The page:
David T. Plante, MD, PhD, received three separate AASM Foundation awards that supported his sleep research career trajectory from his time as a trainee to now being a successful independent clinician-scientist. Read more about how his AASM Foundation awards propelled his career.
David T. Plante, MD, PhD, is an Assistant Professor of Psychiatry at the University of Wisconsin-Madison. He has a highly productive research lab, which focuses on hypersomnolence presenting with excessive daytime sleepiness and/or total sleep time, as well as novel diagnostic and therapeutic strategies in these disorders.
Dr. Plante received multiple AASM Foundation awards, including the 2009 Physician Scientist Training Award for his project, “A 1H-MRS Study of Altered Regional Brain GABA in Primary Insomnia.”
“The awards I have received from the AASM Foundation have been instrumental to my clinical and research trajectory,” said Dr. Plante. “The Physician Scientist Training Award was the first major research grant I obtained and came prior to my faculty position.”
The award allowed him to dedicate a year following his clinical sleep fellowship at Brigham and Women’s Hospital to more fully immerse himself in sleep research as he transitioned from his fellowship training to becoming a faculty member. The award helped him “gain a broader appreciation of what an integrated clinical and research career would entail.”
Dr. Plante adds, “It also helped me appreciate that to move onto the next stage in my career, I would need to develop clinical and research niches that both served a larger need for the field, as well as kept me intellectually engaged and challenged.”
In 2010, he joined the University of Wisconsin-Madison as an Assistant Professor. He then received a 2012 ABSM Junior Faculty Research Award to conduct a high-density EEG investigation of hypersomnia in major depressive disorder. Funded by an endowment from the American Board of Sleep Medicine, the ABSM Junior Faculty Research Award provides research training for young faculty members who wish to pursue careers as physician scientists in sleep medicine.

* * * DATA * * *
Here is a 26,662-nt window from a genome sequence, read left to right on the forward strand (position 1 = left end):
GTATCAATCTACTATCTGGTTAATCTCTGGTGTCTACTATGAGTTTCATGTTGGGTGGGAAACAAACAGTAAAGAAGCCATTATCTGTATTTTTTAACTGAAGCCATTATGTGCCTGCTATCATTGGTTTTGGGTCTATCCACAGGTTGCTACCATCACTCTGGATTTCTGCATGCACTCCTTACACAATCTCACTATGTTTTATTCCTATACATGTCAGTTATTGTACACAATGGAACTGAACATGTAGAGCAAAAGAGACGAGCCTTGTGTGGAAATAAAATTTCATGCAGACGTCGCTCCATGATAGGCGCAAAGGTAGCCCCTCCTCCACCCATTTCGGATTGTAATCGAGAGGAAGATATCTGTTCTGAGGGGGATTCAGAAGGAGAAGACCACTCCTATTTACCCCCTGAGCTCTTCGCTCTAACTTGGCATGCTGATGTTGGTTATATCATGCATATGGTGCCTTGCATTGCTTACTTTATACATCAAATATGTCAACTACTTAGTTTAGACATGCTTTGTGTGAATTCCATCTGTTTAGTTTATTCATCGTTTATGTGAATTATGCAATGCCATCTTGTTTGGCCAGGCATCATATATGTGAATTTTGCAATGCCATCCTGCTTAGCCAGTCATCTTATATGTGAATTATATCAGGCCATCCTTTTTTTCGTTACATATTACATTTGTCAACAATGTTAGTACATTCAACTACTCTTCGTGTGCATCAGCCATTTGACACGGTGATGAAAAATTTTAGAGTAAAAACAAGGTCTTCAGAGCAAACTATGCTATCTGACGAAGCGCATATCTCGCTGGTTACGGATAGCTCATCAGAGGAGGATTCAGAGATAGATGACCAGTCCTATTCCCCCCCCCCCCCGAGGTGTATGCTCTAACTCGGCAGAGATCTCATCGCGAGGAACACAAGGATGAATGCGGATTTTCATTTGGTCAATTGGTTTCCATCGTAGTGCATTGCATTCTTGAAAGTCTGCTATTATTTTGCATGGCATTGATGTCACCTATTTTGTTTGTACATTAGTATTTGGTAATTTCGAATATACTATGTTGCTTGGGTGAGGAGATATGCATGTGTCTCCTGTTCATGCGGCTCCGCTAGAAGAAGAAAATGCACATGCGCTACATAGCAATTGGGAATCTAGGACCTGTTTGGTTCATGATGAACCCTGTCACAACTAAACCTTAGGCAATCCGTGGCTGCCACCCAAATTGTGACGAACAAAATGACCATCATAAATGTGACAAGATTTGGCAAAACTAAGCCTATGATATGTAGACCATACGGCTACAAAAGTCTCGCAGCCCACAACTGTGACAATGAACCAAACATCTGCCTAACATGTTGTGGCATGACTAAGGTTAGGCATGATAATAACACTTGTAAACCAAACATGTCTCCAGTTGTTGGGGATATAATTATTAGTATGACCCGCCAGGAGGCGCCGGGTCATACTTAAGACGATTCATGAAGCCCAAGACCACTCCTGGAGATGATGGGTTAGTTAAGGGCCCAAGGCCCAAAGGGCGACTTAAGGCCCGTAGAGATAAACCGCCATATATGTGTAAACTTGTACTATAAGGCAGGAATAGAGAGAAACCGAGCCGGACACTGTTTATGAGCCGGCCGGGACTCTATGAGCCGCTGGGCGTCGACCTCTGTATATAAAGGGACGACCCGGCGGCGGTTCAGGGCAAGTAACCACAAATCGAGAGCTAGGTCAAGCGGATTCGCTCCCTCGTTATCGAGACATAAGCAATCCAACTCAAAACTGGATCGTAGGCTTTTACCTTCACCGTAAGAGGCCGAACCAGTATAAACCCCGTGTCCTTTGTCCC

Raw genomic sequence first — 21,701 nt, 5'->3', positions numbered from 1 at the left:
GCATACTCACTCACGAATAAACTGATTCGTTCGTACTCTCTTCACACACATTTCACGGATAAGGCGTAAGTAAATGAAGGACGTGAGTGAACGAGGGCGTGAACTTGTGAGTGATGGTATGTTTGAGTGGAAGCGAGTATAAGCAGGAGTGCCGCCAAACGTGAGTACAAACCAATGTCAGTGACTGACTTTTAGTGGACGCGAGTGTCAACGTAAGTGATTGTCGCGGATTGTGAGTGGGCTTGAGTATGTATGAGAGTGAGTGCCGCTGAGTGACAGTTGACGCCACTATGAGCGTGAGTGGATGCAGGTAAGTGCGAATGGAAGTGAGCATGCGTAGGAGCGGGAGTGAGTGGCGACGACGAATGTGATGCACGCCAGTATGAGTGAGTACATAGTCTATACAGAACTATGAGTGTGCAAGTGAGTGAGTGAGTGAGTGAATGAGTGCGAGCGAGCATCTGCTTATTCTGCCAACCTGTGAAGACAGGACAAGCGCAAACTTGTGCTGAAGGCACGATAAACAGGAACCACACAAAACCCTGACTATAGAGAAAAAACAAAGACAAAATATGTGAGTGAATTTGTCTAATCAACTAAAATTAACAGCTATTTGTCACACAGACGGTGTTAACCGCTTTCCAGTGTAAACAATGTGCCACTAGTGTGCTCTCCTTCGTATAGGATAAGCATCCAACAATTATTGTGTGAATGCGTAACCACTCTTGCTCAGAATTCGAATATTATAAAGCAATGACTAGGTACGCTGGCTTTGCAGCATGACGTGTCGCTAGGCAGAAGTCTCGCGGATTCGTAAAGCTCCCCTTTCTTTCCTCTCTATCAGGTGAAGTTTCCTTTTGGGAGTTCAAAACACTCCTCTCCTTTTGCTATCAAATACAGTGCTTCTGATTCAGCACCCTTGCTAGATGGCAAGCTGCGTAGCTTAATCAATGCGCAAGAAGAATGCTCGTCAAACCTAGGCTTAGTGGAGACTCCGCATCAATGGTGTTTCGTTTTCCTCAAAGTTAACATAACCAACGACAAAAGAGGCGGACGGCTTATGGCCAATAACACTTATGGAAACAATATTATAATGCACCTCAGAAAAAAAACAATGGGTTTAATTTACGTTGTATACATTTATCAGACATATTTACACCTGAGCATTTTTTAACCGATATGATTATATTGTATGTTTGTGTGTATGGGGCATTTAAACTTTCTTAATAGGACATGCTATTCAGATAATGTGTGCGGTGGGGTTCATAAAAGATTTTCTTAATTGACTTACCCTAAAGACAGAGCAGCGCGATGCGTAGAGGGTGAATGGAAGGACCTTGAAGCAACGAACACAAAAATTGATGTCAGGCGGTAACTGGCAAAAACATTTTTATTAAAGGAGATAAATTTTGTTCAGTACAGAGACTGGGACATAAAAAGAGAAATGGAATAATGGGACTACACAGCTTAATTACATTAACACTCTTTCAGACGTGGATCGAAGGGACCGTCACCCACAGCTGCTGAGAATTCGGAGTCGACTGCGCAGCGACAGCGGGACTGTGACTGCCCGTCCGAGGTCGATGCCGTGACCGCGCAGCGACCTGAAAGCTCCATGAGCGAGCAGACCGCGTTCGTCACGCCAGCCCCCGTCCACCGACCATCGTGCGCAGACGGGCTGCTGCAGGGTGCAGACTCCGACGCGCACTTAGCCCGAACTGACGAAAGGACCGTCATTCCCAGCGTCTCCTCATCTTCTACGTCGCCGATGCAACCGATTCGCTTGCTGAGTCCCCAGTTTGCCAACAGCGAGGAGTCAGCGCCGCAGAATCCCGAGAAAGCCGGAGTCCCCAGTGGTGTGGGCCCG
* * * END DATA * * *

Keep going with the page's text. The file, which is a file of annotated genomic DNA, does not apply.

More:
“This award, when leveraged with a K-award I received from NIH, helped me complete prospective studies of hypersomnolence in major depressive disorder, with novel findings that challenge our current nosological classification and conceptualization of sleepiness in mood disorders,” said Dr. Plante.
Most recently, Dr. Plante received a 2016 Strategic Research Award which allowed him to further pursue his passion for hypersomnolence research with the project, “A Multidimensional Assessment to Improve the Evaluation and Treatment of Hypersomnolence.”
The most important finding from this project was that the multiple sleep latency test (MSLT), only identified a relatively small fraction of persons with hypersomnolence complaints. Using additional objective measures, such as extended sleep recordings, infrared pupillometry, and psychomotor vigilance testing, dramatically increased the proportion of persons identified as hypersomnolent by over two-fold.
Dr. Plante suggests that in the study of unexplained hypersomnolence, a crucial next step is to more closely map hypersomnolence phenotypes to their underlying mechanisms and brain processes. He believes this will likely be best accomplished using transdiagnostic approaches, in which we look beyond our current nosology and consider hypersomnolence traits as phenomena that cut across traditional diagnostic boundaries.
“It is my sincere hope that my research has impacted the field by identifying potential blind spots we may have in the diagnosis and conceptualization of disorders of unexplained hypersomnolence,” said Dr. Plante. “I also recognize that research is a collaborative process and hope my work spurs discussion within the field that will ultimately advance the science practice of sleep medicine.”
Written by Corinne Lederhouse